There was a time some 40 years ago when all helmets were similar in their ability to protect the wearer. In retrospective, we have to admit that our product was only average at that time. Mitch Arai, however, became dissatisfied with being just average and wanted Arai to be something more. In 1976, he not only made the decision to “make Arai better”, but set his goal to “be the number one helmet in the world”.
“Number One” can have several interpretations, however; was it most helmets sold, most money made, most racing championships won? The decision was made, and there was a goal set, but there was no plan on how to achieve that goal or even a clear goal. Around that time he saw that the premier helmet in the world had been sold, the original creators gone, and the new offerings from the new company did not seem to improve or advance, yet they were still acknowledged as the best.
So Mitch Arai set his sights on making better helmets. Not helmets to be sold in high quantities, or helmets just to make the most profit, but helmets that offered more protection as he, like his father, was a rider and wanted to protect himself.
Having experience already in building helmets, he knew that shell strength was important in order to resist penetration of sharp objects and to maintain shape in an impact. He knew a strong, round shell would be better able to glance of an object, diverting energy and minimizing how much direct energy the helmet must deal with. This fact is something he recognized from the very beginning and is still true to this day.
Shell strength is directly related to the shell thickness and consistent shell thickness provided the best chance to maintain shape and withstand big glancing blows. He began by trying to devise methods that would produce more consistent shells, specifically consistent shell thickness, which was extremely difficult at that time, and still is to this day when using the bag molding method. However, bag molding increases the ratio of fiber to resin, producing a stronger shell.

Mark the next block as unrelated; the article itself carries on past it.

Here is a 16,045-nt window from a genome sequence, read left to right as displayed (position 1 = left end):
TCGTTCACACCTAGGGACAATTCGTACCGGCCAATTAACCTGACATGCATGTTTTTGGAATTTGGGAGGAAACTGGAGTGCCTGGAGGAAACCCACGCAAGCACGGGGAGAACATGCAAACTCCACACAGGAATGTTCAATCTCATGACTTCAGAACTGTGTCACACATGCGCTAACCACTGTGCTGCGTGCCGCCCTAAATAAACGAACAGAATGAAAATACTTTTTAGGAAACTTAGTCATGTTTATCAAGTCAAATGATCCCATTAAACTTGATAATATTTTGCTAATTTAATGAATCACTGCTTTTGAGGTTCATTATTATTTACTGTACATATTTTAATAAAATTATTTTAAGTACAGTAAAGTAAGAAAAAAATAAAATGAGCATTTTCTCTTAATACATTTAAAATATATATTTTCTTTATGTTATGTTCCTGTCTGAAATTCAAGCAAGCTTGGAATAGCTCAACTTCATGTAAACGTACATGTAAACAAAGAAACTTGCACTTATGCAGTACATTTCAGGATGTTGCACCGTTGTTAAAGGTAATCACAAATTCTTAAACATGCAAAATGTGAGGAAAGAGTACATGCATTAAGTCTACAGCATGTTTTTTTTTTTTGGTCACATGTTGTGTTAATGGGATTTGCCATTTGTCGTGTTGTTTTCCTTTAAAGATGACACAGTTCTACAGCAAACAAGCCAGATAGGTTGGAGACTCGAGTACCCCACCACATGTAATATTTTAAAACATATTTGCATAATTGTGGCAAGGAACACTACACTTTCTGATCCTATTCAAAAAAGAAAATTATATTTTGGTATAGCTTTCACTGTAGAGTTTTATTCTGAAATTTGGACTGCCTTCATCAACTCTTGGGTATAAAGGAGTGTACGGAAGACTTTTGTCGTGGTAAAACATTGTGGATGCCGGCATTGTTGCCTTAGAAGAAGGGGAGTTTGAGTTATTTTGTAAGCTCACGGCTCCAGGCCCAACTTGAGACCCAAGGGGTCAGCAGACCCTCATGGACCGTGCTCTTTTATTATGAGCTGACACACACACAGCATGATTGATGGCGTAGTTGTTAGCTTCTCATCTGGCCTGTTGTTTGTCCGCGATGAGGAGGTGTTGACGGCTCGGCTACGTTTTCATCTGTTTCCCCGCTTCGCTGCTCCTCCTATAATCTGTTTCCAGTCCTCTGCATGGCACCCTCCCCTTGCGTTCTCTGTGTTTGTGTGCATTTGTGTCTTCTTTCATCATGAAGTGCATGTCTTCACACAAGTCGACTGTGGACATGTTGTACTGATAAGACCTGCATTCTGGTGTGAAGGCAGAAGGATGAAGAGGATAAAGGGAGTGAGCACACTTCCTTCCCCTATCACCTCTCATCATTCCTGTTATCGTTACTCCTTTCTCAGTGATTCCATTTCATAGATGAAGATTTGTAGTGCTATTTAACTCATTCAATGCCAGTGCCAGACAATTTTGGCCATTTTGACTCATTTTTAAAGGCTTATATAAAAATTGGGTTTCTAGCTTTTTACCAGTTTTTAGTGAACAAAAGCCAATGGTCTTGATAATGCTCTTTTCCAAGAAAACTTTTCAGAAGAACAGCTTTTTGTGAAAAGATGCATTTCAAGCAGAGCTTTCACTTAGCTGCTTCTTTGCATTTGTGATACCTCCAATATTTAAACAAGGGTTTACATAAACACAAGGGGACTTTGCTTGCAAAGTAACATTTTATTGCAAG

Mitch himself experimented for months, into the late hours every night, trying to devise a method to produce consistent shell thickness. More experienced men in the shell molding department dismissed his efforts as a waste of time, but he persisted. After many months, some of these men tired of seeing him struggle and came to appreciate what he was trying to achieve and offered to help him. This was the beginning of “being part of something more”. These men joined an effort with a desire to contribute something more out of a passion for their work and a pride in what they produce.
After some progress, it was determined that it was impossible to achieve absolute consistency in shell thickness, so Mitch implemented the double quality control check of every single helmet shell in order to better identify inconsistencies so it they can be corrected. To this day, every single Arai shell is inspected by two individual and separate quality control check points.
Once the shell was brought to a level that satisfied the “shell experts”, attention was directed toward the interior liner. Managing impact energy, slowing the high speed of an impact within the short distance of a helmets liner, is an extremely difficult task. A strong shell displaced that energy over a wide area and it was the liners job to manage it. Many materials were considered, but EPS proved to have the best performance across a wide range of temperatures, and to this day is still the best material available to deal with absorbing more impact energy in the smallest space possible, while at the same time adding minimal weight. Arai then furthered helmet performance by pioneering the concept of multi-density liners to better deal with different impact energies in different areas around the helmet, allowing the maximum amount of energy management with the minimum liner thickness.